July 19, 2015

He Has Abolished the Law: Ephesians 2.13-18

The author of this epistle1 makes the startling claim that Christ "has abolished the law" (Eph 2.15). Taken out of context it seems quite shocking, and not at all like anything we find in the gospels.2 To understand it, we need to read it in context:
For he is our peace; in his flesh he has made both groups into one and has broken down the dividing wall, that is, the hostility between us. He has abolished the law with its commandments and ordinances, that he might create in himself one new humanity in place of the two, thus making peace, and might reconcile both groups to God in one body through the cross, thus putting to death that hostility through it. (Eph 2.14-16).
By "the law" is not meant the entire Torah. "Do not kill," for example, is still in force. What is meant are specifically those laws that differentiated Jews from non-Jews: circumcision,3 dietary laws, and probably Sabbath observance. These served as markers of Jewish identity, which we might consider a positive thing, but the author here seems convinced that they were a "dividing wall" that contributed to "hostility" between the two groups.

But never mind! With the death of Christ, the two have been made "one new humanity in place of the two"! Here the author is very much in agreement with Paul.

The British scholar N. T. Wright notes that, for Paul, Jesus is the fulfillment of the covenant God made with Abraham, a covenant "whose purpose was from the beginning the saving call of a worldwide family through whom God’s saving purposes for the world were to be realized."4

God had promised Abraham, "I will make of you a great nation," and that "in you all the families of the earth shall be blessed" (Gen 12.2-3). The coming of Christ is the means by which this blessing is extended to "all the families of the earth." (This is what Paul is getting at in Galatians 3.)

The law, writes Paul, "was added because of transgressions, until the offspring would come to whom the promise had been made" (Gal 3.19). The law, Paul writes, "was our disciplinarian until Christ came, so that we might be justified by faith. But now that faith has come, we are no longer subject to a disciplinarian, for in Christ Jesus you are all children of God through faith" (Gal 3.24-26). 

And then, in the climax to Galatians 3, Paul writes,
There is no longer Jew or Greek, there is no longer slave or free, there is no longer male and female; for all of you are one in Christ Jesus. And if you belong to Christ, then you are Abraham’s offspring, heirs according to the promise. (Gal 3.28-29)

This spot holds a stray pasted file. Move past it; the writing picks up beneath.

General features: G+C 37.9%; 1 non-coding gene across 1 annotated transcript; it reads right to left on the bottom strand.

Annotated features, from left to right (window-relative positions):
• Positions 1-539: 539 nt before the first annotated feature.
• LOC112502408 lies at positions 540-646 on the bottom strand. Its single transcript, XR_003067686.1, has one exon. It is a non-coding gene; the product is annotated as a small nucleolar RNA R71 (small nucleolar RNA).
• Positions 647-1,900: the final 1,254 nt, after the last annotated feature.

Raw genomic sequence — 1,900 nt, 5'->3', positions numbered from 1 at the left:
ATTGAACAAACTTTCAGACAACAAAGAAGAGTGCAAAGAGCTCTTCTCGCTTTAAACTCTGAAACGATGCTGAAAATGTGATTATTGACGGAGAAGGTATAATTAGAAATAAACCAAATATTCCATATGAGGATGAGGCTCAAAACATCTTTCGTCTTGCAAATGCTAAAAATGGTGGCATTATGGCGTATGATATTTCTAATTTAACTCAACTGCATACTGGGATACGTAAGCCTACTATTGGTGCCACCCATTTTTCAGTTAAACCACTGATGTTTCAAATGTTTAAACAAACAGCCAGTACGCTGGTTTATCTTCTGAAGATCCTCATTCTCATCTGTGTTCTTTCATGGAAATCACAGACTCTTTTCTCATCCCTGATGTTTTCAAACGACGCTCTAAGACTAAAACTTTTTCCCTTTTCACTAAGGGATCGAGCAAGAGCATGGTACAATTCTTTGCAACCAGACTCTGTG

The wall of separation, i.e. those laws that separated Jew from Gentile, has come down. This is what the author of Ephesians means when he writes that Christ "has abolished the law."

Of course, while this may have made sense to Paul and those who soon followed in his wake, history since that time has told a very different story. Far from creating one group out of two, the coming of Christ has simply added another group. Far from subtracting a dividing line between peoples, it has added yet another.

If this was God's plan, to break down the "dividing wall," and end "the hostility between us," we must admit that this plan has failed, and failed miserably.

Unlike a lot of Christians on the progressive end of the spectrum, I quite like Paul and find much of value in his writings. But his interpretation of Jesus's role in God's plan for the world has been falsified by history.

[1] Although this letter identifies its author as "Paul" (Eph 1.1, 3.1) most scholars are convinced that it was written by someone else. Raymond Brown estimated between 70 and 80 percent of scholars denied Pauline authorship, and he included himself in this number (Introduction to the New Testament, 628-630). I'm inclined to agree with this, which is why I don't refer to the author of this letter as "Paul." But it was clearly written by someone who understood Paul very well, even if he differed from Paul in some respects.

[2] Cf. Matthew 5.17: "Do not think that I have come to abolish the law or the prophets; I have come not to abolish but to fulfill." Actually, this verse is probably not from Jesus himself. As John P. Meier points out, "this apparently clear statement of principle is probably, at least in its present form, a creation of Matthew or his church. Matthew’s redactional hand is clearly visible in both the wording and the placement of 5:17" (A Marginal Jew, 4.41). Ulrich Luz affirms that "It is risky to attribute this saying to Jesus and to make it the central point for interpreting Jesus' understanding of the law" (Matthew [Hermeneia], 1.211).